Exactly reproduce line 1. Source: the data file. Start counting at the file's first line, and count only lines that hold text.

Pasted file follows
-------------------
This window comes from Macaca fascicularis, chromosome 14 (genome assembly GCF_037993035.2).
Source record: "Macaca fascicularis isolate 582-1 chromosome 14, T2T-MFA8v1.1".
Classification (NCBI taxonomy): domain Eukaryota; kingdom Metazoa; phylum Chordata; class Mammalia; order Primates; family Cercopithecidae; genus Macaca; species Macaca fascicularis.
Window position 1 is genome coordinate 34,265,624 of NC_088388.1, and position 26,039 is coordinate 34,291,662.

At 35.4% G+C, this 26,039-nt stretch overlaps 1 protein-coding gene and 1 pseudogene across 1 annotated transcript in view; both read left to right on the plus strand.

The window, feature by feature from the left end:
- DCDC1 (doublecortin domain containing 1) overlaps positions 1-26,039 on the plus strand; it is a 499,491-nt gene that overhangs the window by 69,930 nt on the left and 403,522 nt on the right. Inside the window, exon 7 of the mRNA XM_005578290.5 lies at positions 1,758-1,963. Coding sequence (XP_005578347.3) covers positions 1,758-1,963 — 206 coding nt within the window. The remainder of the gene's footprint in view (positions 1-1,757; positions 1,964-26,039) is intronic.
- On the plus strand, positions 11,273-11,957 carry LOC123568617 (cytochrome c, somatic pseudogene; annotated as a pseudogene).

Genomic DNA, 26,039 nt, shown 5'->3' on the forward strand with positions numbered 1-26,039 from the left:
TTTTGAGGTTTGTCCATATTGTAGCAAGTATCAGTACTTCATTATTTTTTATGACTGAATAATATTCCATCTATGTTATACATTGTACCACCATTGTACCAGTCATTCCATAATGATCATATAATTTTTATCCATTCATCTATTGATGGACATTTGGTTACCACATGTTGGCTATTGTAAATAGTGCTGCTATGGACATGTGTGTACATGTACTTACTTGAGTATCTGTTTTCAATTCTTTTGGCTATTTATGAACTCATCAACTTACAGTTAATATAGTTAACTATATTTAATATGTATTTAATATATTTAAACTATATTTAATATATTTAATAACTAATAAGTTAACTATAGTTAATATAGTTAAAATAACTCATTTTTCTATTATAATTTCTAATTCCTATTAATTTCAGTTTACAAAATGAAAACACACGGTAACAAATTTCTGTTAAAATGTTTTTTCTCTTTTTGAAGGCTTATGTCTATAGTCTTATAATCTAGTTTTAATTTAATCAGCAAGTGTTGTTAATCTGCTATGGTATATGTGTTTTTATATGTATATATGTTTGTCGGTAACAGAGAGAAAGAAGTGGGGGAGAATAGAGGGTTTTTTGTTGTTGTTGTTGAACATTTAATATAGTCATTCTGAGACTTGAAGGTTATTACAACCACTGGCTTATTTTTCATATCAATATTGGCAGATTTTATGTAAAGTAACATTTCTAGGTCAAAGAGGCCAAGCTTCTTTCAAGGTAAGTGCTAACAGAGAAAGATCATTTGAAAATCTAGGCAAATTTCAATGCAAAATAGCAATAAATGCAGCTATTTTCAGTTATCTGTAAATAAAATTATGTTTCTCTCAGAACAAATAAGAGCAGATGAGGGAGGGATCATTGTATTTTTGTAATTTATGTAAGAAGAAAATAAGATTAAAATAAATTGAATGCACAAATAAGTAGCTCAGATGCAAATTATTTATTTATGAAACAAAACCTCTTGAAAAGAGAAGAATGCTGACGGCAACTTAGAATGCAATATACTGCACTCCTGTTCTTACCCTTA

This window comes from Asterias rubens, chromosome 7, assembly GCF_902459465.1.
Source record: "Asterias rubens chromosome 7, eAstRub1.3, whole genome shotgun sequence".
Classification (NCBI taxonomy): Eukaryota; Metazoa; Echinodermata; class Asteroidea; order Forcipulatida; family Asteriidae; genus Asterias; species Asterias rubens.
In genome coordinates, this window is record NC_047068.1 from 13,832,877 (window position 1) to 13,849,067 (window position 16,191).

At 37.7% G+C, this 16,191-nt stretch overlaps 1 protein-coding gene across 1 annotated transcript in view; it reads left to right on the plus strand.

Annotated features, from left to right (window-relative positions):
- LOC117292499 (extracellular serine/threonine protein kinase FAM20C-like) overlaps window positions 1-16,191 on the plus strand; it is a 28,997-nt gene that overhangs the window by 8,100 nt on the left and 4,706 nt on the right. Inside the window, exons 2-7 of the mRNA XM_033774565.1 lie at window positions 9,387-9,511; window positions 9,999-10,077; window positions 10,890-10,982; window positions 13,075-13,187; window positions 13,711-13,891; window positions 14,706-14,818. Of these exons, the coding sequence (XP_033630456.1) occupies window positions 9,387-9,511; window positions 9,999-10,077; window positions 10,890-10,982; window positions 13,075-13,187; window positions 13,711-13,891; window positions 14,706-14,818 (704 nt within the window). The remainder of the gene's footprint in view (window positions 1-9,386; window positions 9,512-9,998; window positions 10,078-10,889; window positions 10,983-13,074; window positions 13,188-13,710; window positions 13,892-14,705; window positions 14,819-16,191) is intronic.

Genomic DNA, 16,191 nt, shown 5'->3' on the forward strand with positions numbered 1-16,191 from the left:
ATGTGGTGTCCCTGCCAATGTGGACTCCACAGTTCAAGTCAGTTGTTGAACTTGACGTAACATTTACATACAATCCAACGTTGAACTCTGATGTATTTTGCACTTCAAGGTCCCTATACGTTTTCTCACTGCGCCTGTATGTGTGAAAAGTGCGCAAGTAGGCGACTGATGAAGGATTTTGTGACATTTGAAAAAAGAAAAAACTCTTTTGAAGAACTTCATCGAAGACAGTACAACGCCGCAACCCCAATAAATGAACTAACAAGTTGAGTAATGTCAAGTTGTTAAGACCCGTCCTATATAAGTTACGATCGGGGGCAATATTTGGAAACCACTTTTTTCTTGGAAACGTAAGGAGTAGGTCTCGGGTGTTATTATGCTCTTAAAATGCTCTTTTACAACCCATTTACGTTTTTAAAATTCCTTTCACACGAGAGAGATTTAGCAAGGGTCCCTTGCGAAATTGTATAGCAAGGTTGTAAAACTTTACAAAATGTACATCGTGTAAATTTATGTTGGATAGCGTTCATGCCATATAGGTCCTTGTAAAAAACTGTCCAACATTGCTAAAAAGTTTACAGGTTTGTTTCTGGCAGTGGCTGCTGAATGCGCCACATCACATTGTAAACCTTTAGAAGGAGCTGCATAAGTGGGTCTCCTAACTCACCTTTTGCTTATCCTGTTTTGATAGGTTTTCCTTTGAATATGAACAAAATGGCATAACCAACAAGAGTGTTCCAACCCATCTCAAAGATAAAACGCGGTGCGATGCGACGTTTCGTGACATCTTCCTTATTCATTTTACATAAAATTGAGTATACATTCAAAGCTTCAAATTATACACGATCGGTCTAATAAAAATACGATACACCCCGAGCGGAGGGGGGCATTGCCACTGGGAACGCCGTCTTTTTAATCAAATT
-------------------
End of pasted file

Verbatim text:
This window comes from Macaca fascicularis, chromosome 14 (genome assembly GCF_037993035.2).